Smoke from the wildfires in Alberta and northern British Columbia has blanketed several U.S. states, impacting air quality and visibility as far east as New York and as far south as North Carolina.
The U.S. National Weather Service (NWS) offices across the U.S. interior began issuing alerts Friday and continued to advise residents about lingering smoke through the weekend.
By Monday, some of those accounts appeared to recognize the toll days of air quality warnings and reduced visibility alerts were having.
“You may be tired of hearing this, but thick smoke aloft … will continue to stream across the region today into tonight,” the NWS Twitter account for Sioux Falls, South Dakota, posted Monday morning.
“Sick of the smoke? We definitely are,” said a Sunday tweet from NWS Salt Lake City, Utah, advising smoke would linger through Monday before potentially dissipating on Tuesday.
As of Monday afternoon, the U.S. Environmental Protection Agency’s Air Quality Index showed parts of eastern South Dakota, southeastern Montana and northeastern Wyoming were experiencing unhealthy air quality.
Moderate air quality warnings stretched from Idaho through Midwestern states like Minnesota, Illinois and Michigan to New York and Vermont in the east.
The smoke created hazy conditions in New York City that gave Monday’s sunrise a reddish hue, according to photos posted by the National Weather Service.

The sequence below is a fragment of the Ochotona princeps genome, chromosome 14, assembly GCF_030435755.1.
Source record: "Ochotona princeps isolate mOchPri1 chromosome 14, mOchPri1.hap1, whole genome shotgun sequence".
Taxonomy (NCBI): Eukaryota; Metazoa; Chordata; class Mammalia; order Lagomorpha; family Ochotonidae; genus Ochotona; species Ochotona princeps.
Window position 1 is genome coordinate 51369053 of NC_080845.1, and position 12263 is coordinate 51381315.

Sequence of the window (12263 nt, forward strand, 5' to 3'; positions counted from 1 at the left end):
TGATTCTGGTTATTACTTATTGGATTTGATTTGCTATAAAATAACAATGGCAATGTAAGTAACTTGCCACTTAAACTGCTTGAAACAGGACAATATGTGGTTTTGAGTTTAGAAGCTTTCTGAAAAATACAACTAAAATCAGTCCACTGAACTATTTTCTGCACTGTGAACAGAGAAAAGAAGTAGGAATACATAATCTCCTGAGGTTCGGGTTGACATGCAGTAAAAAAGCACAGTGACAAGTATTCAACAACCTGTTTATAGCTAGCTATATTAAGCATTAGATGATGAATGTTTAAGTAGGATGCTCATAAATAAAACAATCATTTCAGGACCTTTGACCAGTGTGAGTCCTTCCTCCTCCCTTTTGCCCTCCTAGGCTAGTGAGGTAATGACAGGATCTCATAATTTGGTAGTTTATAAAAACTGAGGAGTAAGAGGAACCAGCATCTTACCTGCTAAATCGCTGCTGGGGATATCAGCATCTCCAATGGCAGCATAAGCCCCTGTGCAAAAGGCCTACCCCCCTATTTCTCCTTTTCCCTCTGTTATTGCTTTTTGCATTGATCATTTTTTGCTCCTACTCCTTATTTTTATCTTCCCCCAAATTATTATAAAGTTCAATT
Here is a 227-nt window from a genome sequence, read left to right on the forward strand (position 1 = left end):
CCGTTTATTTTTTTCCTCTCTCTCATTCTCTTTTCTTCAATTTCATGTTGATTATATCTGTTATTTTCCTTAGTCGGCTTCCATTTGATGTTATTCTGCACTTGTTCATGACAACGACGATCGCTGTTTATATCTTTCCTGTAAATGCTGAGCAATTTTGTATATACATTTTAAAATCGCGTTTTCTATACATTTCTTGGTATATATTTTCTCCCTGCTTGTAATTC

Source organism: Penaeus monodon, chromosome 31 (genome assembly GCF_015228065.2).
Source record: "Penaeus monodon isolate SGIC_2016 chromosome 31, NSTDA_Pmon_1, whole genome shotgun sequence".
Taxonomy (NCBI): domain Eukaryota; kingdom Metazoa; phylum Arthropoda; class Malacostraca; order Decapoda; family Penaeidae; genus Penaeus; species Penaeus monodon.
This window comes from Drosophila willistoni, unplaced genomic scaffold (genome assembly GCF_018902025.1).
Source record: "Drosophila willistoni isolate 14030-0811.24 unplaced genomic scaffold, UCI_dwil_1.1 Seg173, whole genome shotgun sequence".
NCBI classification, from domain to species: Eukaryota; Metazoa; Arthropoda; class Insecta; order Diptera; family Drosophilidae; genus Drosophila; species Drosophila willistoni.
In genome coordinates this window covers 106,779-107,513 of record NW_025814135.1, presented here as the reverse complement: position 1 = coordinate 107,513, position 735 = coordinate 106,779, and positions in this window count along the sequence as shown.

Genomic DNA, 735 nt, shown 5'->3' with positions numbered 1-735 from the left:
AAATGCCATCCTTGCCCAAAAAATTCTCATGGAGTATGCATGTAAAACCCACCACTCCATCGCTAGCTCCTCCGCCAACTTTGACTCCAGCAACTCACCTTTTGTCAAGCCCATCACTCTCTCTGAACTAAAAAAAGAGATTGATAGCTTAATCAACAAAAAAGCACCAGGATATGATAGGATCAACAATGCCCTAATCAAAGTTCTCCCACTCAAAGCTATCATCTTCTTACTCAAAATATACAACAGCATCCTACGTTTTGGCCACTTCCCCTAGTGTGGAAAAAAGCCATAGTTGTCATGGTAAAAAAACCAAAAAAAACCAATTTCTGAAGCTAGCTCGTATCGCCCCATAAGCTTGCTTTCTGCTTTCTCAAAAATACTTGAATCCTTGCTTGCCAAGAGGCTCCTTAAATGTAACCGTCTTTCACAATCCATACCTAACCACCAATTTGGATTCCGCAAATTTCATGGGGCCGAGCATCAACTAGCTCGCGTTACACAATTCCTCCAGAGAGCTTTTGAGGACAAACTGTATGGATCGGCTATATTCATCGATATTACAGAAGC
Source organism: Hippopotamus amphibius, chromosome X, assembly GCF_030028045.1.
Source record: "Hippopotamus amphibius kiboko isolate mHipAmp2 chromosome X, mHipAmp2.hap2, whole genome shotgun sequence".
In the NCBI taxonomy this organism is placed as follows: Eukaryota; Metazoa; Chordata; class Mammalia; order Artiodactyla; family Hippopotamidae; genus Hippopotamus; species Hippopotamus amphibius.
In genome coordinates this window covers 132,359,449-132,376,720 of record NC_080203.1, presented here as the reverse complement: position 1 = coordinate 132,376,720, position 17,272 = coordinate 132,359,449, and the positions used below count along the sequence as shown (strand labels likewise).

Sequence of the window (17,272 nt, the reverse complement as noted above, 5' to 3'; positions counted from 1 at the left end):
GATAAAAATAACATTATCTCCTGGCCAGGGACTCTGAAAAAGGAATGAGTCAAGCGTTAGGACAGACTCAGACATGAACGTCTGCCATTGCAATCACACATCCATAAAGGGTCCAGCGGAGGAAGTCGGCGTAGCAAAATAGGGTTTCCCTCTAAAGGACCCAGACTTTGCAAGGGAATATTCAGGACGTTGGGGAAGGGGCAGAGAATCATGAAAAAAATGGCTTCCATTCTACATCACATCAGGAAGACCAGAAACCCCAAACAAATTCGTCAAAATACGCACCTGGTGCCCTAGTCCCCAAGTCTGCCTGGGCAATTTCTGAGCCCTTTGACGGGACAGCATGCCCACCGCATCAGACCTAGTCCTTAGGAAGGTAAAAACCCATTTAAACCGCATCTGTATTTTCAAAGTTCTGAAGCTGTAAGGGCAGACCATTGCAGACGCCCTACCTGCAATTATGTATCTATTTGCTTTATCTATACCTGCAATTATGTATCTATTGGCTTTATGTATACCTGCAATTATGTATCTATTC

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The NWS office covering the Newport Beach area of North Carolina said to watch for a similar “hazy/reddish look to the sky” over the next couple of days due to the wildfire smoke.
The NWS says the smoke is expected to dissipate across most states by Tuesday evening.
Despite the long reach of the smoke in the U.S., air quality remains the worst near the epicentres of the fires in Canadian provinces.
People in parts of Alberta, B.C., Manitoba and Saskatchewan were at either “moderate” or “high” health risk due to the smoke as of Monday afternoon, according to Environment and Climate Change Canada’s Air Quality Health Index.
Residents living in high risk areas are advised to stay indoors as much as possible and avoid physical activity outside. Anyone with asthma and other existing respiratory conditions, as well as the elderly and children, are considered to be most at risk from poor air quality.
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